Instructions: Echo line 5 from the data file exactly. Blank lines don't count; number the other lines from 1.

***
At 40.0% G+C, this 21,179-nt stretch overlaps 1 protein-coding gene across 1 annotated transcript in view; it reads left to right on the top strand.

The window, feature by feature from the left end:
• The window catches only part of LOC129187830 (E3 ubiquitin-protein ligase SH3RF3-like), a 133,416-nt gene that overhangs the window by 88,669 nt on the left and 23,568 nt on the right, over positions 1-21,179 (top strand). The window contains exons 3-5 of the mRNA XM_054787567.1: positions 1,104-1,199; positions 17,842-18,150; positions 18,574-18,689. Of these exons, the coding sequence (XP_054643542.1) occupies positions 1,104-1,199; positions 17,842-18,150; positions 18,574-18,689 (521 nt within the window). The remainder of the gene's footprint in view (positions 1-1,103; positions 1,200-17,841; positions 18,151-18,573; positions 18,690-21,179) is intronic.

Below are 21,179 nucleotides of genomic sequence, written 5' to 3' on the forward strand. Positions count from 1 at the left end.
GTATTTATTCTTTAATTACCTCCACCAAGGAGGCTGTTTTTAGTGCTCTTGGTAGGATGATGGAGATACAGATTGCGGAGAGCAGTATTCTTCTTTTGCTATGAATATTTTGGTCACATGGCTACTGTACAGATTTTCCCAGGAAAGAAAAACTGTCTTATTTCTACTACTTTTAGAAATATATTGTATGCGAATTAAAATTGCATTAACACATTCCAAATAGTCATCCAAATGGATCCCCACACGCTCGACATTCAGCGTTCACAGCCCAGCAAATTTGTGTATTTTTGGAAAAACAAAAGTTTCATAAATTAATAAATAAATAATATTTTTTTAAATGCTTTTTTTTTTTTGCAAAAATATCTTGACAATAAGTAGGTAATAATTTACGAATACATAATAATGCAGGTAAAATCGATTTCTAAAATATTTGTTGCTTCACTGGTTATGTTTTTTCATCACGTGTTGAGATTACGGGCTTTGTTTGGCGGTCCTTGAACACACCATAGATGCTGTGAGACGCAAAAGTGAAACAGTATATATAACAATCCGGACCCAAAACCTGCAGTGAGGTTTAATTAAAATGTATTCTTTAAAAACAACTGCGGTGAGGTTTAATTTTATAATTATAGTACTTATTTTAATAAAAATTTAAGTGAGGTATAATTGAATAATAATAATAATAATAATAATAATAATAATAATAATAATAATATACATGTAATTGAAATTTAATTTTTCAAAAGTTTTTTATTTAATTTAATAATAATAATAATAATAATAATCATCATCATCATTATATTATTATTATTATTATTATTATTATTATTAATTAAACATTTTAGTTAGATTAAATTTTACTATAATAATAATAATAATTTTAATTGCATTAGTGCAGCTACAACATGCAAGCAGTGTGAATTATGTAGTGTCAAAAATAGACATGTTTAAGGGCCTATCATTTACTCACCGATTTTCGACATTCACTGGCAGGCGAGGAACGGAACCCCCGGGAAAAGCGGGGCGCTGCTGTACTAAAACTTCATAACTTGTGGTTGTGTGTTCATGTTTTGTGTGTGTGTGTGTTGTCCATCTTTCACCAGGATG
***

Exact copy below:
GTATTTATTCTTTAATTACCTCCACCAAGGAGGCTGTTTTTAGTGCTCTTGGTAGGATGATGGAGATACAGATTGCGGAGAGCAGTATTCTTCTTTTGCTATGAATATTTTGGTCACATGGCTACTGTACAGATTTTCCCAGGAAAGAAAAACTGTCTTATTTCTACTACTTTTAGAAATATATTGTATGCGAATTAAAATTGCATTAACACATTCCAAATAGTCATCCAAATGGATCCCCACACGCTCGACATTCAGCGTTCACAGCCCAGCAAATTTGTGTATTTTTGGAAAAACAAAAGTTTCATAAATTAATAAATAAATAATATTTTTTTAAATGCTTTTTTTTTTTTGCAAAAATATCTTGACAATAAGTAGGTAATAATTTACGAATACATAATAATGCAGGTAAAATCGATTTCTAAAATATTTGTTGCTTCACTGGTTATGTTTTTTCATCACGTGTTGAGATTACGGGCTTTGTTTGGCGGTCCTTGAACACACCATAGATGCTGTGAGACGCAAAAGTGAAACAGTATATATAACAATCCGGACCCAAAACCTGCAGTGAGGTTTAATTAAAATGTATTCTTTAAAAACAACTGCGGTGAGGTTTAATTTTATAATTATAGTACTTATTTTAATAAAAATTTAAGTGAGGTATAATTGAATAATAATAATAATAATAATAATAATAATAATAATAATAATAATATACATGTAATTGAAATTTAATTTTTCAAAAGTTTTTTATTTAATTTAATAATAATAATAATAATAATAATCATCATCATCATTATATTATTATTATTATTATTATTATTATTATTAATTAAACATTTTAGTTAGATTAAATTTTACTATAATAATAATAATAATTTTAATTGCATTAGTGCAGCTACAACATGCAAGCAGTGTGAATTATGTAGTGTCAAAAATAGACATGTTTAAGGGCCTATCATTTACTCACCGATTTTCGACATTCACTGGCAGGCGAGGAACGGAACCCCCGGGAAAAGCGGGGCGCTGCTGTACTAAAACTTCATAACTTGTGGTTGTGTGTTCATGTTTTGTGTGTGTGTGTGTTGTCCATCTTTCACCAGGATG